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Newer Traynor Bassmasters are NOT like the oldies.

Tone_Terrific

Silver Supporting Member
Messages
33,273
http://img207.imageshack.us/img207/7236/latemodelyba1.jpg
http://img216.imageshack.us/img216/9120/yba1latemodel78pt2.jpg

I have worked on this recently. Believe it is a 78, maybe 79, still designated as a YBA-1
Note the circuit variation in the tone section. Moved away from the old Marshall cathode follower style to a hybrid tone stack incorporating the presence control without using the nfb line, etc, etc.
Also particle board cab, thinner metal and different size chassis, plastic shafted parts, much smaller transformers and a general use of a lower grade of component which probably popped up nearly everywhere in the 70's.
Still, sounds pretty good.
Market price for these? Dunno...?
 

mr coffee

Platinum Supporting Member
Messages
2,060
someone sho(i)tgunned it with orangedrops.. yours stilll has the orig mustards in which are great. Signifigantly smaller iron but they were OVER transformered )excpt in bass applications) thats more "guitar" friendly
 

Tone_Terrific

Silver Supporting Member
Messages
33,273
. Signifigantly smaller iron but they were OVER transformered )excpt in bass applications) thats more "guitar" friendly
The transformers are more Fender sized, here.
Sounds rather Fender-ish, too. Nasty breakup at high volume on the low end needs further attention...hmmm.
 

donnyjaguar

Member
Messages
4,199
I have one of those 1970's Bassmasters too. The output iron really isn't adequate in this amplifier. I measured 37Watts max @ 1,000Hz and that trailed off to about 25Watts on the bass guitar's open E. Not exactly stadium-terror territory. I don't know whether to leave mine as-is or bastardize it with new power tranny, output transformer and another pair of 6CA7 tubes.
 

BCJek

Member
Messages
902
I have an early-70's YBA-4. It was the 1x15" combo version of the YBA-1 that had a closed speaker section and a rubber-isolated head mounting. It has smaller transformers than the older models [and no choke], but has the original circuit topology, otherwise.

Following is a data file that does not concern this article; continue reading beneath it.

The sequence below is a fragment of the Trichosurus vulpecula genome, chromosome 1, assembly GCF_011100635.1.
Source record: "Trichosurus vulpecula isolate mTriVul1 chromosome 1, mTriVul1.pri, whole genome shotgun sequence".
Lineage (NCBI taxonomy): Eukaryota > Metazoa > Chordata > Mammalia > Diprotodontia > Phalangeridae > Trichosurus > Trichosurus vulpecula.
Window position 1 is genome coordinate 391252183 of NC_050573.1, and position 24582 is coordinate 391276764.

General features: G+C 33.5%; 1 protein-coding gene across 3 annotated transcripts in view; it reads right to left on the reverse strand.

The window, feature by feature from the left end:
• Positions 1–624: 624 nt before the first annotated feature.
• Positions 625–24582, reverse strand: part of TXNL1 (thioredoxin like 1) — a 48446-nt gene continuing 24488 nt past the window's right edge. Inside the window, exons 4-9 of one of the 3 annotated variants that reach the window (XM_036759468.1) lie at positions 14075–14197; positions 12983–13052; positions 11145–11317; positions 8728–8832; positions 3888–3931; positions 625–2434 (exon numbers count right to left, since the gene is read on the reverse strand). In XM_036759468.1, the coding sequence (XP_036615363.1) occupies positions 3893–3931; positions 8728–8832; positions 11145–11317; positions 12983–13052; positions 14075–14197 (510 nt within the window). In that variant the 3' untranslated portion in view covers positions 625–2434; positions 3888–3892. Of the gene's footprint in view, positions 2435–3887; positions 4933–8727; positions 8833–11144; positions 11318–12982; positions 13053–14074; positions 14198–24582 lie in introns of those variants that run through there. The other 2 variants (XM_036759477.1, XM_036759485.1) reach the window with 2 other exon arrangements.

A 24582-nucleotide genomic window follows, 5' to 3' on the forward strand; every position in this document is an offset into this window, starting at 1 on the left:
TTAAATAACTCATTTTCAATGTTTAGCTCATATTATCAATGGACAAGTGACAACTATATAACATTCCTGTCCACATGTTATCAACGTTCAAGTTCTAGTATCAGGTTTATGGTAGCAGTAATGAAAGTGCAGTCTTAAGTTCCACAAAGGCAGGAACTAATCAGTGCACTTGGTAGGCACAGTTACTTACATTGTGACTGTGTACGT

I have since put it into a compact head.

I will replace the volume pots at some point, though. They are 500Meg linear stock.

Michael
 

soldersucker

Member
Messages
2,641
Traynors came under the bean-counters watch as did most amps post 67 ish.I believe production amps peaked in quality before 1966 and suffered until the recent bootiqe boom.
This is traynor #0002 Dynabass as proof-
 

Tone_Terrific

Silver Supporting Member
Messages
33,273
Depending on one's views about ss rectifiers the early amps, using that configuration, were still pretty rugged as Bassmasters.
 

phsyconoodler

Member
Messages
4,315
A sure fire way to know if you've got a good one is the scripted logo.When they changed to the cast plate,they were produced on an assembly line and everything suffered in quality.The wiring in the non-Pete Traynor wired models was a rat's nest.
The transformers were not really an issue as many modern 50 watt amps use rather smallish OT's.Like a Hot rod Deluxe and a Koch Twin Tone.They are actually smaller that an 18 watt marshall.
 

JJman

Member
Messages
994
Check out "How it's Made" on TV when they repeat the "Guitar Amplifiers" segment. Ribbon cables galore and a wave soldered PCB. At the end they show the completed amp and it's "Traynor" logo.
 




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